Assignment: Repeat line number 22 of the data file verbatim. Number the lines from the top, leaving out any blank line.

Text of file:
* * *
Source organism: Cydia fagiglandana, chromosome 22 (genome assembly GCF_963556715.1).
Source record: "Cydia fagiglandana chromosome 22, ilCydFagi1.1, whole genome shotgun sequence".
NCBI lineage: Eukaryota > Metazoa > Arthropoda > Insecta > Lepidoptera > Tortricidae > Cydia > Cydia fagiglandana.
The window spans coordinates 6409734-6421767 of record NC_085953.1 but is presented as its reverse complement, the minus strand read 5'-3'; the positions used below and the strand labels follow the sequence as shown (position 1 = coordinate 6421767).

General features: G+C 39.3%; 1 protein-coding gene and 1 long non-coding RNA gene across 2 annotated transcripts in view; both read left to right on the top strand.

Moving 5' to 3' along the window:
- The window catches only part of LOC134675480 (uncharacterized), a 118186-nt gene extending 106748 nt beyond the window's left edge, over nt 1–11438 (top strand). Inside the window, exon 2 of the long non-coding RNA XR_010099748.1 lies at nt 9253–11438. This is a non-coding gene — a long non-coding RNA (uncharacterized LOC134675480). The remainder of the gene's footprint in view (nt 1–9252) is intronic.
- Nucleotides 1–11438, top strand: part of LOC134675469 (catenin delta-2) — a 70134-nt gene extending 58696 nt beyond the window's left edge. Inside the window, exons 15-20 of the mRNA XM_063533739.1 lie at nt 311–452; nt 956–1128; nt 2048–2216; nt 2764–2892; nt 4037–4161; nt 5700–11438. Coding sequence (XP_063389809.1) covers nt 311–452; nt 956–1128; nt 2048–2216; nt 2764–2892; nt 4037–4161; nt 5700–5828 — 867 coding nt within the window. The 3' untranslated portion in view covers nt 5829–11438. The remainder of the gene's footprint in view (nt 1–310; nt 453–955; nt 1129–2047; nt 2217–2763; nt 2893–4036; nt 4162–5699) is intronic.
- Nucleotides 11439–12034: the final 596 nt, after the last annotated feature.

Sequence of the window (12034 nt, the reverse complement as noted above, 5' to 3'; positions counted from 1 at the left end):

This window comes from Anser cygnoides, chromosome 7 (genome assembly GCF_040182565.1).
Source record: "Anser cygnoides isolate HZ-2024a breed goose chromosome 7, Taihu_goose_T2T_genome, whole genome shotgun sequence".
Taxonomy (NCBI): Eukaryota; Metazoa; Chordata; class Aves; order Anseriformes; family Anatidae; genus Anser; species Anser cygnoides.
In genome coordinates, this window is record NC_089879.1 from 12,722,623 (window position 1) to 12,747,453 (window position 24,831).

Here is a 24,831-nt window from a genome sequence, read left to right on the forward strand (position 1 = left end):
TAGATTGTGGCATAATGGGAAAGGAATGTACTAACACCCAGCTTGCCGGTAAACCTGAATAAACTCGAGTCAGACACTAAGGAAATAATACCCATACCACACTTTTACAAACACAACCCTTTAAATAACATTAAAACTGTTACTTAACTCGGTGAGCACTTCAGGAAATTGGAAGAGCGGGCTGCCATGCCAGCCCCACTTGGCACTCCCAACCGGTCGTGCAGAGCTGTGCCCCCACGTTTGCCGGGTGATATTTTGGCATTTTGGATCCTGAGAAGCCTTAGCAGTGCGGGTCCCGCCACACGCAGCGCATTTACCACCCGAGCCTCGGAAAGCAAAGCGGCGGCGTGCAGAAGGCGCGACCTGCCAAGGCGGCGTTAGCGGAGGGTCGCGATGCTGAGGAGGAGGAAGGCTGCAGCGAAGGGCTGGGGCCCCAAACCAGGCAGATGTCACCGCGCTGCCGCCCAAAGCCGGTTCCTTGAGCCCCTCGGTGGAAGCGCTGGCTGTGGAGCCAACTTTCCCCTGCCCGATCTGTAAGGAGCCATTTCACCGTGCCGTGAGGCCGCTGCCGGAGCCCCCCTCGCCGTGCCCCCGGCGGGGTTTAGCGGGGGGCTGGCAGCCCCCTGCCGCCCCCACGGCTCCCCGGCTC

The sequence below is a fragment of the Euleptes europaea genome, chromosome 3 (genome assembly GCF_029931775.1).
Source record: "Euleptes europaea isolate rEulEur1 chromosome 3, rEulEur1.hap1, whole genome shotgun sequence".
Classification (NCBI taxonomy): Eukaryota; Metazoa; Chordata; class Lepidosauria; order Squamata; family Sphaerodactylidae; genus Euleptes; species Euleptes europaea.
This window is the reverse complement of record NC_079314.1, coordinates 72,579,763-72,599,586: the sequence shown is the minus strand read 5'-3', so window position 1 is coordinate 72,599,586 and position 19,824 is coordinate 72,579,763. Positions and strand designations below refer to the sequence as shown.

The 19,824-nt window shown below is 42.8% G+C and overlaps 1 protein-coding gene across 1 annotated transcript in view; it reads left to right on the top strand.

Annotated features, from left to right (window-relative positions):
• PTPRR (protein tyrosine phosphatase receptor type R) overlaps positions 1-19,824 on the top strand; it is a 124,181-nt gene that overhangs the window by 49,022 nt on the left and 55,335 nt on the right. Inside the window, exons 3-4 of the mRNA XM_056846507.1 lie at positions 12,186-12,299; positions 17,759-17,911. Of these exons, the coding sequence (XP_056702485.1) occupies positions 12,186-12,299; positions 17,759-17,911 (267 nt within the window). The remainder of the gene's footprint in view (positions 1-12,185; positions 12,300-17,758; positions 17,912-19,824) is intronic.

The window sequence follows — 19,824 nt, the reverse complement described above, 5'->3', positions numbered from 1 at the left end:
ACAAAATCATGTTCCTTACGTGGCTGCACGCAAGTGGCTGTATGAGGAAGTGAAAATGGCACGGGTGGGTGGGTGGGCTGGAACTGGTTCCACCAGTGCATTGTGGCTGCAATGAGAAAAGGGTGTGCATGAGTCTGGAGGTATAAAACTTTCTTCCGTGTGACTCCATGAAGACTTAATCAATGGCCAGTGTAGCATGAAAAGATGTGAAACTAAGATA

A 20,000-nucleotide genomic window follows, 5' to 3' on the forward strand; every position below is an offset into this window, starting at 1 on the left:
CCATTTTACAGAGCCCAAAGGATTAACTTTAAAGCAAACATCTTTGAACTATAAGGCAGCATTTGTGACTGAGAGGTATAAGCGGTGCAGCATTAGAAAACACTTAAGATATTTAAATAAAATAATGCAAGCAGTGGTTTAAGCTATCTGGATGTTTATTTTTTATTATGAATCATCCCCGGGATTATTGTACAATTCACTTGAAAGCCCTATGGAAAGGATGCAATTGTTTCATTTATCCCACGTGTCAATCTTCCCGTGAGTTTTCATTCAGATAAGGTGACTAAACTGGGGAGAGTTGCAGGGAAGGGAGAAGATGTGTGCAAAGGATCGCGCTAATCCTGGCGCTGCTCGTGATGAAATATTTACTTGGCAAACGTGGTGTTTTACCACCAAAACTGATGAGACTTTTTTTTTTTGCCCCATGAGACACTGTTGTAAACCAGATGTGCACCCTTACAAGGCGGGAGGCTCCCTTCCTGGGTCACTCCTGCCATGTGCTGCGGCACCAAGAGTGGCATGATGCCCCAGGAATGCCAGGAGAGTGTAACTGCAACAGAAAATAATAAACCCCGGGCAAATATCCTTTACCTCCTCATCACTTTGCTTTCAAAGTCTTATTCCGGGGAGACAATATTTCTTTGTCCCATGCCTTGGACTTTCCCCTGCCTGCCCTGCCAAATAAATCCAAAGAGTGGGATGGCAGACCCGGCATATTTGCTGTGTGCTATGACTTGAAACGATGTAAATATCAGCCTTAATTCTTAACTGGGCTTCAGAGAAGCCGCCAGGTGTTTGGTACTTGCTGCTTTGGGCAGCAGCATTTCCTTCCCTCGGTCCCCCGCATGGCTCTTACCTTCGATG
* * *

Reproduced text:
Annotated features, from left to right (window-relative positions):